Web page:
Internet traffic is growing rapidly and aging hardware platforms used in keeping the global network humming are struggling under the load.

At 4 a.m. Eastern time Aug. 13, Internet users on different mailing lists, forums and Twitter reported sluggish Internet connectivity and intermediate outages worldwide.

Experts later determined that the problem, which affected small portions of the Internet, was related to equipment handling a critical function called Border Gate Protocol (BGP) routing.

"The problem is the Internet keeps growing, and because it keeps growing, more and more routers are going to encounter that unpleasant truth that the Internet now is too big to fit in memory," said Jim Cowie, chief scientist of Dyn.

Cowie founded Internet monitoring company Renesys, which was acquired by Dyn in May.

Collectively, BGP routers, which are typically run by Internet Service Providers (ISPs), create the map of the Internet that a server uses in figuring out where to send traffic so it reaches its destination.

The map, called a routing table, has hundreds of thousands of routes to all the sites that are online. Because what's available changes constantly, BGP routers talk to each other continuously to keep the map up to date.

Talk to ISPs about the size of their routers and their preparations for Internet growth. Discuss router provisioning with IT staff if your enterprise connects directly to the Internet.

The table is stored in a router's very fast memory called ternary content-addressable memory, or TCAM. The recent slowdown occurred when the number of traffic routes topped 512,000, which exceeded the memory capacity of some BGP routers.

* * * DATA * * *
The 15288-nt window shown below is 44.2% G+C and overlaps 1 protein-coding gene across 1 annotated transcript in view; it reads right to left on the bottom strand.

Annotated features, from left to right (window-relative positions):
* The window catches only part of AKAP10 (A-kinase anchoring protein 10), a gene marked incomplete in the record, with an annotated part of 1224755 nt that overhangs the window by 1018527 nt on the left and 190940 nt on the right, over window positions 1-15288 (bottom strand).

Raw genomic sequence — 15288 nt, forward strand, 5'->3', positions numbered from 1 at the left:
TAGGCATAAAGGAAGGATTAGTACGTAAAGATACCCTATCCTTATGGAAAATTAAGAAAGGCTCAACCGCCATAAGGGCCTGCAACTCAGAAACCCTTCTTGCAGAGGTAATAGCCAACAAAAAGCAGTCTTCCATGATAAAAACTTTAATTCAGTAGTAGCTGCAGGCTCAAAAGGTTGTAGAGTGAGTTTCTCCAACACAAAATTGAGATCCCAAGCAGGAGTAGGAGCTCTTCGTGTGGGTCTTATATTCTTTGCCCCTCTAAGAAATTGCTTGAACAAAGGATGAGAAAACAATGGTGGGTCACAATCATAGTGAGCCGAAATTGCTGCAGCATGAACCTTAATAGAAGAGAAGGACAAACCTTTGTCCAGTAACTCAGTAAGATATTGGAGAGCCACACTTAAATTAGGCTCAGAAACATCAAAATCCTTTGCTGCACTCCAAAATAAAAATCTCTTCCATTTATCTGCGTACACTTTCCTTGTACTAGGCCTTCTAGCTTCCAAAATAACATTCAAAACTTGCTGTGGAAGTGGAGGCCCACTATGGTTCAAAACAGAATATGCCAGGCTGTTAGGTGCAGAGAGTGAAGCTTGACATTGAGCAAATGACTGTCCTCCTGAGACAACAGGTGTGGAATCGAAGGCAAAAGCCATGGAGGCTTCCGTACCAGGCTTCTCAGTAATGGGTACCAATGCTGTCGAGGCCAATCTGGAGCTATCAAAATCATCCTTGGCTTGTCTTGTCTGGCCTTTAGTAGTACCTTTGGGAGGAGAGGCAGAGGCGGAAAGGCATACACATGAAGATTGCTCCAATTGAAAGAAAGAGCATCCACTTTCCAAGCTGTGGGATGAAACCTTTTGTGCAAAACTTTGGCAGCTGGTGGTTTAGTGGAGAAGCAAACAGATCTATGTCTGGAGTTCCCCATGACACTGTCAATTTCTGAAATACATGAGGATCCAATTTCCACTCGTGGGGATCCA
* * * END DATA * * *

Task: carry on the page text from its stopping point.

That maximum number had not been reached before. Now it is expected to become the new normal over the next several weeks.

To avoid service interruptions, companies should contact their service providers and ask about the size of their routers and their preparations for Internet growth.

Executives in companies that connect directly to the Internet and have their own routers should talk to IT staff responsible for the equipment.

"It's something to be careful about, something to keep an eye on for sure, but definitely nothing to panic about today," Cowie said.

Experts: Internet slowdowns could become more frequent.

Aging routers will have to be replaced in order to supply maps to the growing number of servers connected to devices ranging from computers and mobile phones to cars and smart appliances.

As BGP routers get overtaxed, small numbers of Internet users will experience service interruptions from time to time, Cowie said. The problems will disappear once the router is replaced, upgraded or the memory reallocated to free up space.

"It's not an apocalyptic scenario at all," Cowie sad. "The worst case scenario here is very localized."

In general, large ISPs are prepared for the increase in Internet usage. Smaller ISPs and large enterprises that connect directly to the Internet are more likely to be taken by surprise and go offline briefly.

"People may not have thought about the fact that their limit was getting close, so unfortunately this becomes the wake-up call," Cowie said.